DiSC - A Simulation Framework for Distribution System Voltage Control

DiSC is an open source MATLAB simulation framework for verifying voltage control approaches in European power distribution systems. It follows the mission of IEEE Task Force on Open Source Software for Power Systems.

List of Contributors

All are welcome to contribute and get their name on the list, see here how to.

Referencing DiSC

If you use DiSC to obtain results in your publications, we would appreciate an acknowledgement by citing:

R. Pedersen, C. Sloth, G. B. Andresen and R. Wisniewski, “DiSC: A Simulation Framework for Distribution System Voltage Control”. in Proceedings of the 2015 European Control Conference, Linz, Austria, July, 2015.

Why was it developed

  • We couldn’t find an electrical grid simulation framework that suited our needs.

    • Most models are based on steady state analysis (i.e., no dynamic consumption patterns only worst case peak).

    • No flexible assets allowing grid control.

    • The existing models are either to simple or to complex (we only wanted to study voltage control problems, so no need for frequency control etc.).

    • Generally, other models have not been developed for grid controller validation.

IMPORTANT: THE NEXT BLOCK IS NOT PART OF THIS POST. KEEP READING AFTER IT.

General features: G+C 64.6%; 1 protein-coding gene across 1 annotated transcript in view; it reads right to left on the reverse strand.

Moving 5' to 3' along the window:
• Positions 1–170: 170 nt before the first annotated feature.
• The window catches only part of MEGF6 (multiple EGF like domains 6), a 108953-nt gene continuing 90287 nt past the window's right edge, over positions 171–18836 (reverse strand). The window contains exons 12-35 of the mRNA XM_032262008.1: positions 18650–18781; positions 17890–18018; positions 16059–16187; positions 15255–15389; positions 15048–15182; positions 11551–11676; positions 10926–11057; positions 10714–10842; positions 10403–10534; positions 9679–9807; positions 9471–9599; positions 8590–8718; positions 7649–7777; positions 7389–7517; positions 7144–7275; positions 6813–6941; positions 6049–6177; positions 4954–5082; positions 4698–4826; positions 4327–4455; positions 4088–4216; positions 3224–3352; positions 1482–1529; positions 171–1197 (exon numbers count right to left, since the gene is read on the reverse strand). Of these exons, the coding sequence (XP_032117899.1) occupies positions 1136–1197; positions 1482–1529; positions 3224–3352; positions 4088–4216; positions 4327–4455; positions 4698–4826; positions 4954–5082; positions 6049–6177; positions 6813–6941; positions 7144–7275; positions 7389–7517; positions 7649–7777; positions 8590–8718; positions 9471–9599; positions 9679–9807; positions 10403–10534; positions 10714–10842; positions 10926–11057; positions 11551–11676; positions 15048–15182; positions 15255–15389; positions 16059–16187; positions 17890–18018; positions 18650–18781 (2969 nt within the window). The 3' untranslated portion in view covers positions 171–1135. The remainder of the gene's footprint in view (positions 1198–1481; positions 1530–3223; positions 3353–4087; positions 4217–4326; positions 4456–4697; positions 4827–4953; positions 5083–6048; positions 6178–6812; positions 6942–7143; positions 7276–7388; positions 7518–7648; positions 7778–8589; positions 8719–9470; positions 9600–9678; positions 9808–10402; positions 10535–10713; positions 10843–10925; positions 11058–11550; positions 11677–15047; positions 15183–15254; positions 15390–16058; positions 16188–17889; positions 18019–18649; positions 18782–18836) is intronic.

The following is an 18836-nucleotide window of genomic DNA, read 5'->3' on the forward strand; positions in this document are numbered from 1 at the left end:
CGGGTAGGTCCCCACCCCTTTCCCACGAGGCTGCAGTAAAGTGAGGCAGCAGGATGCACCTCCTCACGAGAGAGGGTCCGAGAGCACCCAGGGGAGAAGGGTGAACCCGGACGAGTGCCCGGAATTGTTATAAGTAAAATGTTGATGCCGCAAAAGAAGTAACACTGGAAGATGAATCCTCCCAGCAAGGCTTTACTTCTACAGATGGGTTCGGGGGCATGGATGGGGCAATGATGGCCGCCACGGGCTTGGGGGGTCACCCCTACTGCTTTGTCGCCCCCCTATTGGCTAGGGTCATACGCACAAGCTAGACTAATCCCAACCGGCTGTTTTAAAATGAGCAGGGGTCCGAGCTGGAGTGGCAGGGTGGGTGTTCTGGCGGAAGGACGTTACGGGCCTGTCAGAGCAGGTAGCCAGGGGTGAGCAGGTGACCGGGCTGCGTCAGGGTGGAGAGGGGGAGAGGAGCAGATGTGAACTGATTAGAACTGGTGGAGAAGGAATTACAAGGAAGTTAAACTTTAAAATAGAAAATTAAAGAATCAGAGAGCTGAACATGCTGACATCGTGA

• Therefore, we implemented our own model, that facilitates our needs, in our favourite tool MATLAB.

What is included in DiSC

  • Newton-Raphson solver for power flow equations.

  • Communication network to represent delay and loss in communication.

  • More than a year of real household consumption data from 1200 houses located in Denmark.

  • Flexible assets:

    • Wind power plant with stochastic wind speed model,

    • Solar photovoltaic system with stochastic solar irradiance model,

    • Energy storage,

    • Supermarket with flexible defrost cycles,

    • Electrical vehicle with stochastic mobility model.

  • Grid components:

    • On-load tap-changing transformer,

    • Static compensator,

    • Capacitor bank,

    • Switch.

All assets and grid components are implemented as classes which gives a modular model, that makes it easy to implement new asset models, change the simulation scenario, or add/remove assets on each bus. This allows for a wide variety of scenarios to represent future distribution grids with high penetration of renewable resources.


The research leading to these results has received funding from the European Community’s Seventh Framework Programme (FP7/2007-2013) under grant agreement no 318023 for the SmartC2Net project. Further information is available at www.SmartC2Net.eu.

The authors also wish to thank Danfoss Refrigeration & Air Conditioning for supporting this research by providing valuable data under the ESO2 research project and NRGi for household consumption data.